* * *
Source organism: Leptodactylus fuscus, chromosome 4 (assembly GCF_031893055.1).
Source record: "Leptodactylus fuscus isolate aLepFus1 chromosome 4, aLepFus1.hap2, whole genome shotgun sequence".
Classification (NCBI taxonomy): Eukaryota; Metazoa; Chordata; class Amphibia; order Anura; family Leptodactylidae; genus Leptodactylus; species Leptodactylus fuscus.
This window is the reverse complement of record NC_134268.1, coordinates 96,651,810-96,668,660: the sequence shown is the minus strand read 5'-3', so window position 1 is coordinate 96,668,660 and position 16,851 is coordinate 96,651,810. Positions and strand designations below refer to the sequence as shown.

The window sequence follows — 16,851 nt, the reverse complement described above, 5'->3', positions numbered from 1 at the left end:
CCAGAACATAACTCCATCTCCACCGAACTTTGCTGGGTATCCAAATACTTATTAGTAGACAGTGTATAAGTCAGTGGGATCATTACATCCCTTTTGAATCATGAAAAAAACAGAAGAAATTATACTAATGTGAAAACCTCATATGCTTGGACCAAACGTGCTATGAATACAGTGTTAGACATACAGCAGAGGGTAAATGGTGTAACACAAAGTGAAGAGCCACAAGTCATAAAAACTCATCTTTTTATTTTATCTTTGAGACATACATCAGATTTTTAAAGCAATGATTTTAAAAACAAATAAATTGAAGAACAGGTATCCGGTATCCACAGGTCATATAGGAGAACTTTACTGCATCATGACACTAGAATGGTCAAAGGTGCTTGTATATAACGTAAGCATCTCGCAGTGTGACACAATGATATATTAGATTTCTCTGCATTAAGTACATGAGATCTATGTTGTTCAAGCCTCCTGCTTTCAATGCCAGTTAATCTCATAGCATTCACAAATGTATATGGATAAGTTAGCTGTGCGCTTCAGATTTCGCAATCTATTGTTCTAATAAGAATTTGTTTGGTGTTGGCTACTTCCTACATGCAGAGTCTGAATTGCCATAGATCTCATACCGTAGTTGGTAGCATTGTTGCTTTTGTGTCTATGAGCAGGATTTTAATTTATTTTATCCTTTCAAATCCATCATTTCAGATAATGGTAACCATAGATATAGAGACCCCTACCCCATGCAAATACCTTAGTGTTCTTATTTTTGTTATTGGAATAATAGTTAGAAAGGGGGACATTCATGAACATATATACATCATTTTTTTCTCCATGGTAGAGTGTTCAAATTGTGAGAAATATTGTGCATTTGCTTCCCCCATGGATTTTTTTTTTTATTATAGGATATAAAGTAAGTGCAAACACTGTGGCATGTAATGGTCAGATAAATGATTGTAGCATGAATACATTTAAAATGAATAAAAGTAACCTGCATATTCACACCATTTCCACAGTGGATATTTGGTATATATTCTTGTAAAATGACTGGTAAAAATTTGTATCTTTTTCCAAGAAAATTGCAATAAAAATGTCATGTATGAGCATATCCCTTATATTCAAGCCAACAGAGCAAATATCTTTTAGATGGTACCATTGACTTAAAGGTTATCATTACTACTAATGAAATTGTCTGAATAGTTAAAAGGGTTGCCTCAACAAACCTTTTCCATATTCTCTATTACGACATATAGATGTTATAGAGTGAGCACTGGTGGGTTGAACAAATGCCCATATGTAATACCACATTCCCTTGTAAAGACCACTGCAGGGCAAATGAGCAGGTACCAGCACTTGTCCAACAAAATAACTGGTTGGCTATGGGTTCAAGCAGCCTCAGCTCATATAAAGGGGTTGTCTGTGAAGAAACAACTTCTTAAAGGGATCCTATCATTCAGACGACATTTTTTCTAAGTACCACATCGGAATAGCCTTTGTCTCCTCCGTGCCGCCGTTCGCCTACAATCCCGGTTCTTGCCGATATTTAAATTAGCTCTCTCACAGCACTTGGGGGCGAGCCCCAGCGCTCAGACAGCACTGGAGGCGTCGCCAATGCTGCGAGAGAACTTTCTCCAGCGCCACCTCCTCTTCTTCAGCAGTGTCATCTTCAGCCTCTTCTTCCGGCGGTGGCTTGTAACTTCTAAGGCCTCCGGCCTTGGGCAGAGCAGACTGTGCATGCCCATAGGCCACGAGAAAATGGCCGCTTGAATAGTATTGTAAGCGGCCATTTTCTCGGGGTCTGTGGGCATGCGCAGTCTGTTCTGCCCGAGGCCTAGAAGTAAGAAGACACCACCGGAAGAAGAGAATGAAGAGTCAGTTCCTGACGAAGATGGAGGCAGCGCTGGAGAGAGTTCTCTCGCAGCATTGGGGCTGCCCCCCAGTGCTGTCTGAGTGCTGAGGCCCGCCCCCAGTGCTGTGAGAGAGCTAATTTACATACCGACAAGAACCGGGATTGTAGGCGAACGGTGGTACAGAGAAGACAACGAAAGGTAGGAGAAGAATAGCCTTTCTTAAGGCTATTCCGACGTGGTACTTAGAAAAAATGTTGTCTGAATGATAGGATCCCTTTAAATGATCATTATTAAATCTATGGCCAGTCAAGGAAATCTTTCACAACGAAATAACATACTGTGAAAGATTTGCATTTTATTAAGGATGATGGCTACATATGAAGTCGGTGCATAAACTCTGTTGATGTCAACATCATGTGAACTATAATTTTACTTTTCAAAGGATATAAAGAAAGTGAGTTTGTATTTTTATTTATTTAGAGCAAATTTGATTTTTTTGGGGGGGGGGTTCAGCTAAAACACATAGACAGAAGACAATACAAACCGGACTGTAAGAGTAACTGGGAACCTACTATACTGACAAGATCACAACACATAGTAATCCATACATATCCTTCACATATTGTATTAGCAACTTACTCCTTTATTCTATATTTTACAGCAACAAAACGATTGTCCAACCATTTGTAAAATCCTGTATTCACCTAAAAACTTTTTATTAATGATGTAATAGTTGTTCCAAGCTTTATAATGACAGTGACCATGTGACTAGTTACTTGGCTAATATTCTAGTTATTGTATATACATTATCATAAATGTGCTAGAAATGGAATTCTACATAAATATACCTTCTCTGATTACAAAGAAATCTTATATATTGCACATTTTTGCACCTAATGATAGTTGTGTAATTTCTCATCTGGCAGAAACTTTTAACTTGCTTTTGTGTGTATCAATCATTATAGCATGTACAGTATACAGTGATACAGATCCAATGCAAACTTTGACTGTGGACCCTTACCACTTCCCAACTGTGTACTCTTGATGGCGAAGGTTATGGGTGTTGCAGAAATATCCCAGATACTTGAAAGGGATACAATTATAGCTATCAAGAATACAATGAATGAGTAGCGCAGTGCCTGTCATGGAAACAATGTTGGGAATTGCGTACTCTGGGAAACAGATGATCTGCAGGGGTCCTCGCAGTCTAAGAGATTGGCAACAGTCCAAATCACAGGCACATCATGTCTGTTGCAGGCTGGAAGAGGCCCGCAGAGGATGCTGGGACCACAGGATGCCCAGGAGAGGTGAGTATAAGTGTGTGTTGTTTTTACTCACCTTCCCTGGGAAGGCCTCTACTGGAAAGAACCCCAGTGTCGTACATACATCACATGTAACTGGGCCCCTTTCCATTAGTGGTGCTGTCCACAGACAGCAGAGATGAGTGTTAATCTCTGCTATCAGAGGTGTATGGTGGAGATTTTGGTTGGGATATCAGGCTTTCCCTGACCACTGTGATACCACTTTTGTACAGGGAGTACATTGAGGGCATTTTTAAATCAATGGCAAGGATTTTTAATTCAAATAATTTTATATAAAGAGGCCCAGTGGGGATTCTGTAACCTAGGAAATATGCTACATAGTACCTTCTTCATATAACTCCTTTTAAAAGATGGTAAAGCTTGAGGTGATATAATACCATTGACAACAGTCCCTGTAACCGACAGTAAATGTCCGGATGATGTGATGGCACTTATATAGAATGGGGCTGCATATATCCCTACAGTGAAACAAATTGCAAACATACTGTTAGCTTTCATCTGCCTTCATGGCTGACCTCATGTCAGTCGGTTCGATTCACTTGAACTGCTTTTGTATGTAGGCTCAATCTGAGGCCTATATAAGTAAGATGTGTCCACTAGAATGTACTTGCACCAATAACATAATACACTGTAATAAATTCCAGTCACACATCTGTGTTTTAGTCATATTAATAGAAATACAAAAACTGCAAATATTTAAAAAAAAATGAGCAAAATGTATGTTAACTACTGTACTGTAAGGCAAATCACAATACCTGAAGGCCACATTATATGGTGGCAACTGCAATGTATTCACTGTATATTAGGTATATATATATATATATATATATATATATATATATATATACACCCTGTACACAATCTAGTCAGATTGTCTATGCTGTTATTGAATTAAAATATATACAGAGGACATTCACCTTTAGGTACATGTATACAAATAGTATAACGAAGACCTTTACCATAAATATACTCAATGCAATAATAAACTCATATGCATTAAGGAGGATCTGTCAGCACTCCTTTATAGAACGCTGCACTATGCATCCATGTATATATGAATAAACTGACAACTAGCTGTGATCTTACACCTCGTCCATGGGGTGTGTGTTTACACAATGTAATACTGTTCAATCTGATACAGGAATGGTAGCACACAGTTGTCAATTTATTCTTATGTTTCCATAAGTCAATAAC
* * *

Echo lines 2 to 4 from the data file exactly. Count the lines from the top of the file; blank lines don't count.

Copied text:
Source record: "Leptodactylus fuscus isolate aLepFus1 chromosome 4, aLepFus1.hap2, whole genome shotgun sequence".
Classification (NCBI taxonomy): Eukaryota; Metazoa; Chordata; class Amphibia; order Anura; family Leptodactylidae; genus Leptodactylus; species Leptodactylus fuscus.
This window is the reverse complement of record NC_134268.1, coordinates 96,651,810-96,668,660: the sequence shown is the minus strand read 5'-3', so window position 1 is coordinate 96,668,660 and position 16,851 is coordinate 96,651,810. Positions and strand designations below refer to the sequence as shown.